Legal News

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Find the latest legal news in business on range of issues, including law, civil rights, immigration and white-collar crime.

May 19, 2011

A federal civil rights lawsuit that claimed two Cobb County, Georgia police officers broke a man's nose while arresting him has reportedly been settled, The Associated Press reports.

According to the news provider, the Southern Poverty Law Center, which filed the suit on behalf of the man, said that it could not disclose the specific terms of the settlement.

"No amount of money can ever make up for the blatant violations of our client's constitutional and civil rights or the injuries he suffered," Mary Bauer, the legal director for the center, said in a stat

May 18, 2011

Two Dunkin' Donuts franchise owners in Massachusetts were fined and cited recently for allegedly violating the state's child labor regulations in stores in four towns across the state, the Boston Business Journal reports.

According to the news provider, James Carafotes of Sutton and business partner Dinart Serpa of Beverly own five franchises in the towns of Fiskdale, Sturbridge, Oxford and Southbridge.

The pair and the five locations were reportedly fined a total of $7,700 for multiple child labor law violations, according to the office of Attorney General Martha Coa

May 9, 2011

Former Ingentra HR Services CEO Albert Cipoletti was recently sentenced to more than six years in prison for his role in a scheme that allegedly defrauded Sacramento County, California, and two companies.

The Sacramento Business Journal reports that U.S. District Judge Garland Burrell also gave the former executive three years parole and ordered him to pay $19.1 million in restitution for his purported involvement in the scheme.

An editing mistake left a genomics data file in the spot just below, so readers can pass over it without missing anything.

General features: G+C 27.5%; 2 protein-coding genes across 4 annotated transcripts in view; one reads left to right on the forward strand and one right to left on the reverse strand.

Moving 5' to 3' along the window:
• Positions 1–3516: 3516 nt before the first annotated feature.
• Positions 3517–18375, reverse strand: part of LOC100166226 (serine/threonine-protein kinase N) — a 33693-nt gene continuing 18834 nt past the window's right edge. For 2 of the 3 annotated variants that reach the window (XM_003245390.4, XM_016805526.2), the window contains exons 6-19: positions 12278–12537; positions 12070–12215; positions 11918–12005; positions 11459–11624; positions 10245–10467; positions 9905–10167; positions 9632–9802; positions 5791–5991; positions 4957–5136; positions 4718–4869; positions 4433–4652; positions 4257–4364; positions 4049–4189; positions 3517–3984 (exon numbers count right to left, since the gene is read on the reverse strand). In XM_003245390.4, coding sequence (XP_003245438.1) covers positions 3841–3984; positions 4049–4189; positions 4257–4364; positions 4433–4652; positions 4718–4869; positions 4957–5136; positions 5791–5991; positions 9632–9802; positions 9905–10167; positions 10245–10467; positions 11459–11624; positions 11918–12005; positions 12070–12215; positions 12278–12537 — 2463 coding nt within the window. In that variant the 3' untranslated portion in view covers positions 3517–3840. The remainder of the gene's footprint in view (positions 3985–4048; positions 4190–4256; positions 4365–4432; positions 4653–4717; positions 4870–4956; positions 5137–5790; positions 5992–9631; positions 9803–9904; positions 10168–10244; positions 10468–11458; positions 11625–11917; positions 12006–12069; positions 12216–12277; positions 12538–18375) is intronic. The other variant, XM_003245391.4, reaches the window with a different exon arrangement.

According to the news source, Cipoletti pleaded guilty to one count of wire fraud in diverting the money from the county, SanDisk Corp.

May 9, 2011

The American Civil Liberties Union (ACLU) said recently that the Immigration and Customs Enforcement agency has settled a lawsuit with a man who was allegedly held in jail while his immigration status was investigated.

The Associated Press reports that the agency decided to settle the case with the man, who was represented by the ACLU, in order to avoid protracted litigation.

According to the ACLU, the government agreed to settle the case for $50,000, but the immigration agency still does not admit any wrongdoing in the case.

The case centered around Luis Quezada, wh

May 9, 2011

A former principal at New Jersey's Fort Lee High School recently filed a lawsuit claiming the board of education and superintendent violated his civil rights in the way they treated him during a 2009 grading scandal.

According to NorthJersey.com, Jay Berman was not accused of doing anything wrong and an investigation showed that he was not aware of the grade fixing, but he was allegedly suspended as principal and had a scheduled pay increase withheld.

The lawsuit claims that the board of education also petitioned the state to revoke Berman's tenure, which was reported